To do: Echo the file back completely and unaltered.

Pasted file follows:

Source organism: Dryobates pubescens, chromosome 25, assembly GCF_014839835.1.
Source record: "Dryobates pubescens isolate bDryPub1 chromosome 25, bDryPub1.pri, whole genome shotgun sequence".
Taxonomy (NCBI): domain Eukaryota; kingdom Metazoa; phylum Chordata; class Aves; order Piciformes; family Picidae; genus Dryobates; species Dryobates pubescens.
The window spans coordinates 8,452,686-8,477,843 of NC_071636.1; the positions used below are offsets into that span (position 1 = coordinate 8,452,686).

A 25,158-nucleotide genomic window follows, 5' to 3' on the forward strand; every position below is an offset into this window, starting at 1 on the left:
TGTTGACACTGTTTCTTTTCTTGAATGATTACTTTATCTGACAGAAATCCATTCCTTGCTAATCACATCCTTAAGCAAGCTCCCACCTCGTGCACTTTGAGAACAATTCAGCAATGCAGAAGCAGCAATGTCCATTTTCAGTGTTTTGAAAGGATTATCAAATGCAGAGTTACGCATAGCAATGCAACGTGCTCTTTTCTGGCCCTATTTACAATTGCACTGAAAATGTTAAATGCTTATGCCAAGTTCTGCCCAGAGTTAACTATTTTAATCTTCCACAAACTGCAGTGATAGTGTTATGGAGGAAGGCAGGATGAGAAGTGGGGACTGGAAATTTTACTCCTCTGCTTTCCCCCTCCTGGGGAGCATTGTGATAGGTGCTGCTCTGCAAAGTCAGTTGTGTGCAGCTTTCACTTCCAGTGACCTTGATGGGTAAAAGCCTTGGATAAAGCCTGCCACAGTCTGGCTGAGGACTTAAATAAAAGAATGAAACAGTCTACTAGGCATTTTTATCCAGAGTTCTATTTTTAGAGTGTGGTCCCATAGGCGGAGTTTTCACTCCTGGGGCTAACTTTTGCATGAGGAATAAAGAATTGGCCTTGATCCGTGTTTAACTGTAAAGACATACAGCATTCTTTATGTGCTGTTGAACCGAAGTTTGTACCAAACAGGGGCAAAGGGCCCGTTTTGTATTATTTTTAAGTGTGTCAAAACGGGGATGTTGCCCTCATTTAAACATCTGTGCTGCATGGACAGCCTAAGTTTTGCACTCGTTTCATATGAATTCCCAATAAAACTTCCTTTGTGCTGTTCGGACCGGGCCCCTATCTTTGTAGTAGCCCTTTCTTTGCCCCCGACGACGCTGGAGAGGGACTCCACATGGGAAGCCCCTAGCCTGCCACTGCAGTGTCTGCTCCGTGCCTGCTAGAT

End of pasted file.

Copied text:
Source organism: Dryobates pubescens, chromosome 25, assembly GCF_014839835.1.
Source record: "Dryobates pubescens isolate bDryPub1 chromosome 25, bDryPub1.pri, whole genome shotgun sequence".
Taxonomy (NCBI): domain Eukaryota; kingdom Metazoa; phylum Chordata; class Aves; order Piciformes; family Picidae; genus Dryobates; species Dryobates pubescens.
The window spans coordinates 8,452,686-8,477,843 of NC_071636.1; the positions used below are offsets into that span (position 1 = coordinate 8,452,686).

A 25,158-nucleotide genomic window follows, 5' to 3' on the forward strand; every position below is an offset into this window, starting at 1 on the left:
TGTTGACACTGTTTCTTTTCTTGAATGATTACTTTATCTGACAGAAATCCATTCCTTGCTAATCACATCCTTAAGCAAGCTCCCACCTCGTGCACTTTGAGAACAATTCAGCAATGCAGAAGCAGCAATGTCCATTTTCAGTGTTTTGAAAGGATTATCAAATGCAGAGTTACGCATAGCAATGCAACGTGCTCTTTTCTGGCCCTATTTACAATTGCACTGAAAATGTTAAATGCTTATGCCAAGTTCTGCCCAGAGTTAACTATTTTAATCTTCCACAAACTGCAGTGATAGTGTTATGGAGGAAGGCAGGATGAGAAGTGGGGACTGGAAATTTTACTCCTCTGCTTTCCCCCTCCTGGGGAGCATTGTGATAGGTGCTGCTCTGCAAAGTCAGTTGTGTGCAGCTTTCACTTCCAGTGACCTTGATGGGTAAAAGCCTTGGATAAAGCCTGCCACAGTCTGGCTGAGGACTTAAATAAAAGAATGAAACAGTCTACTAGGCATTTTTATCCAGAGTTCTATTTTTAGAGTGTGGTCCCATAGGCGGAGTTTTCACTCCTGGGGCTAACTTTTGCATGAGGAATAAAGAATTGGCCTTGATCCGTGTTTAACTGTAAAGACATACAGCATTCTTTATGTGCTGTTGAACCGAAGTTTGTACCAAACAGGGGCAAAGGGCCCGTTTTGTATTATTTTTAAGTGTGTCAAAACGGGGATGTTGCCCTCATTTAAACATCTGTGCTGCATGGACAGCCTAAGTTTTGCACTCGTTTCATATGAATTCCCAATAAAACTTCCTTTGTGCTGTTCGGACCGGGCCCCTATCTTTGTAGTAGCCCTTTCTTTGCCCCCGACGACGCTGGAGAGGGACTCCACATGGGAAGCCCCTAGCCTGCCACTGCAGTGTCTGCTCCGTGCCTGCTAGAT